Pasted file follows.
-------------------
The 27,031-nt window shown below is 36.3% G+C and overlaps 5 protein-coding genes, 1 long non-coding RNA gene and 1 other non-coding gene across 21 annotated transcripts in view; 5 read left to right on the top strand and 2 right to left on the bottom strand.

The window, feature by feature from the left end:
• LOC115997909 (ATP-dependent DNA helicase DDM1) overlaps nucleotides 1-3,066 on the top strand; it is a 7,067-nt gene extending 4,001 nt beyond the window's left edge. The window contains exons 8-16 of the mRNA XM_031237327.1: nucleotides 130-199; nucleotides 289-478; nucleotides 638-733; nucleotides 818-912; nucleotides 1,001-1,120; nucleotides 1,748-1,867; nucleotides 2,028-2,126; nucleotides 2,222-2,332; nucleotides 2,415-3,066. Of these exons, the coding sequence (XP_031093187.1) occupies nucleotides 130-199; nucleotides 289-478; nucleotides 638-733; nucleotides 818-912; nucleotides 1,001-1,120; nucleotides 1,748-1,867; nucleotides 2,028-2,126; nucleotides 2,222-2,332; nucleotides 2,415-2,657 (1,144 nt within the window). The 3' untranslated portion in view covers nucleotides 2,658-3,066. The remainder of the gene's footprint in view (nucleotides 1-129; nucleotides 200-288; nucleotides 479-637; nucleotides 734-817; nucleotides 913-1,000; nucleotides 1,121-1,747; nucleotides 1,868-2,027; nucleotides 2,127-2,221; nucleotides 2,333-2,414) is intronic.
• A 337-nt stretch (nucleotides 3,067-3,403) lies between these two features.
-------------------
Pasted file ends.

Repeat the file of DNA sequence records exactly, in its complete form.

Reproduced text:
The 27,031-nt window shown below is 36.3% G+C and overlaps 5 protein-coding genes, 1 long non-coding RNA gene and 1 other non-coding gene across 21 annotated transcripts in view; 5 read left to right on the top strand and 2 right to left on the bottom strand.

The window, feature by feature from the left end:
• LOC115997909 (ATP-dependent DNA helicase DDM1) overlaps nucleotides 1-3,066 on the top strand; it is a 7,067-nt gene extending 4,001 nt beyond the window's left edge. The window contains exons 8-16 of the mRNA XM_031237327.1: nucleotides 130-199; nucleotides 289-478; nucleotides 638-733; nucleotides 818-912; nucleotides 1,001-1,120; nucleotides 1,748-1,867; nucleotides 2,028-2,126; nucleotides 2,222-2,332; nucleotides 2,415-3,066. Of these exons, the coding sequence (XP_031093187.1) occupies nucleotides 130-199; nucleotides 289-478; nucleotides 638-733; nucleotides 818-912; nucleotides 1,001-1,120; nucleotides 1,748-1,867; nucleotides 2,028-2,126; nucleotides 2,222-2,332; nucleotides 2,415-2,657 (1,144 nt within the window). The 3' untranslated portion in view covers nucleotides 2,658-3,066. The remainder of the gene's footprint in view (nucleotides 1-129; nucleotides 200-288; nucleotides 479-637; nucleotides 734-817; nucleotides 913-1,000; nucleotides 1,121-1,747; nucleotides 1,868-2,027; nucleotides 2,127-2,221; nucleotides 2,333-2,414) is intronic.
• A 337-nt stretch (nucleotides 3,067-3,403) lies between these two features.